PH very Difficult

Discussion in 'Introductions' started by abdullah, Apr 17, 2019.

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  1. Apr 17, 2019 #1

    abdullah

    abdullah

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    Hi
    I am a foreigner and my English is not very good. I hope I will do good wine . but I have trouble understanding the pH that controls the acidity of wine. I hope to answer these questions

    1) What solutions do I add to the pH?
    2) What is the best pH device in Amazon with a suitable price?
    3) After calibration How do I add the solution to the wine? I wish to explain it easily without complication
    Thank you dear
     
  2. Apr 18, 2019 #2

    sour_grapes

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  3. Apr 18, 2019 #3

    abdullah

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    Thank you so much
    Are there steps to calibrate, and are there pictures of the solutions that are added to the wine to correct the acidity?
     
  4. Apr 18, 2019 #4

    Johnd

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    Your meter should include instructions on how to calibrate it.

    If you are doing grape wines and need to adjust the pH / TA before alcoholic fermentation, you should have tartaric acid on hand the lower the pH (increase the acidity) and potassium carbonate to raise the pH (lower the acidity). Regardless of whether you are raising or lowering, add in small amounts, stir, and measure again before adding more. These musts have a habit of jumping way more than expected, so take your time and creep up on your goal.
     
  5. Apr 18, 2019 #5

    abdullah

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    I thank you
    I have benefited greatly from your feedback
    I want an easy industry because I'm a beginner and I'm afraid of the mistake, are the stripes enough.?, such a video, it's comfortable
     
  6. Apr 18, 2019 #6

    John Pichnic

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    'ana aistakhdam almasharib , wa'anaha taemal bishakl jayid bma fyh alkfayt biaistithna' ealaa alnabidh aldaakin. 'alwan alnabidh aldaakin almusharib 'akthar min allaazim.
     
  7. Apr 19, 2019 #7

    abdullah

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    dear Jhond
    Do I understand from these strips that if the calibration is less than 3.5 then acid acid mixture is added
    If more than 3.5 I add potassium carbonate?
    If this is true, what is the amount of addition?
    I would like an easy answer away from the complexities of mathematics
     
  8. Apr 19, 2019 #8

    Johnd

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    Strips are not very accurate, and very difficult to read, consider the electronic meter suggested above.

    There is no perfect pH for every kind of wine, they all have their nuances, and TA (another measure of acidity) needs also to be considered. I have no easy answer for you that will work for everything.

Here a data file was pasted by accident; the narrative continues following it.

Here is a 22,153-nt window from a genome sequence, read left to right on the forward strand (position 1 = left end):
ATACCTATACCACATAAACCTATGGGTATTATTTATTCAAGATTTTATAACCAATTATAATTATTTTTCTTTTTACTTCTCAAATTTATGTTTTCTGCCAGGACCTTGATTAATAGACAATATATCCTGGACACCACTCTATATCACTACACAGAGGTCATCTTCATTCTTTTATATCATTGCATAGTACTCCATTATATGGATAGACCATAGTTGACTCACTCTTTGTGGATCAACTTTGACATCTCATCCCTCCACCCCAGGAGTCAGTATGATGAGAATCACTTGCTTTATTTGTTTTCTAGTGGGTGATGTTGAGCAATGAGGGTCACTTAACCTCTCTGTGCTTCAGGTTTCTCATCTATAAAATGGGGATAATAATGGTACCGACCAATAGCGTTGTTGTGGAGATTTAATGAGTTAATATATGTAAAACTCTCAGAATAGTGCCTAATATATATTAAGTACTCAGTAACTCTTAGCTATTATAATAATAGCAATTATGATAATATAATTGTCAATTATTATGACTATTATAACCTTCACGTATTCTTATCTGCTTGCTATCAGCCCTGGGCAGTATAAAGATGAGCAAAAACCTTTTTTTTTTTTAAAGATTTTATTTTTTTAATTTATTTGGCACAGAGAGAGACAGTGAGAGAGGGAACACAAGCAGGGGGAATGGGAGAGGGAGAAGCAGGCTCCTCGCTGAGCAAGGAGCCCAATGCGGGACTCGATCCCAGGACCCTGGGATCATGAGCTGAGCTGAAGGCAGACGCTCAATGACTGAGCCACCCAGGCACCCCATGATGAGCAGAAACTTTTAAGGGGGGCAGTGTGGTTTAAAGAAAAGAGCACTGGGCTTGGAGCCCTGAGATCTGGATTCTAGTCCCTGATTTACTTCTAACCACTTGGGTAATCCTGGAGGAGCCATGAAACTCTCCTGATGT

There are a number of good books out there about winemaking, do some reading and studying on the subject. This one is particularly good: https://www.barnesandnoble.com/p/te...MI-rKWx5Dc4QIVA57ACh3tVQIWEAQYAiABEgJvW_D_BwE

    You could also read up online, here’s a link to a great source on nearly every topic: https://morewinemaking.com/content/winemanuals
     
  9. Apr 19, 2019 #9

    sour_grapes

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    In addition to what John, said, I should let you know that the effects are just the opposite: Acid will lower your pH, and potassium carbonate will raise it.
     
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  10. Apr 19, 2019 #10

    abdullah

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    I can only use the strips, because of the difficulty of the meter device,
    Which I understand that the strips only need to sample the wine before fermenting the tape is placed by then determine the pH, although not completely accurate, then add tartaric acid to the wine until the pH adjustment
    I do not know how to use meter . I do not know what solutions are used to taste a sample, I do not understand temperature, etc.
    The last question is, do I put the tartaric acid or the acid mixture directly into the wine, or mix it with a little water and then put it down?
     
  11. Apr 20, 2019 #11

    sour_grapes

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    I don't know what you are making wine from, but (considering everything you told us) my opinion is that you should forget about adusting pH. Just ferment and make your wine and enjoy it as it comes! It seems unlikely to me that you will make big improvements, so just enjoy what you get. I am sure it will be fine.
     
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  12. Apr 20, 2019 #12

    abdullah

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    I use only red grapes
    I thank you, but I am afraid to go into vain and spoil the wine, so I will use the strips only
    I wish you would answer only simple questions
    Did you use Tartaric before or after fermentation? How do I adjust the quantity? Do we mix it with water and then pour it into wine or put it in wine directly?
    Are the flavors: pectic Enzyme powder, wine Tannin, put before or after fermentation
    What is the appropriate quantity?
    The siphon, what better siphon is comfortable to use
    Thanks

    Who would like to help me In wine making
    thank you
    whatsapp
    00966553753695
     
  13. Apr 23, 2019 #13

    abdullah

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    up
    help
     
  14. Apr 23, 2019 #14

    Rice_Guy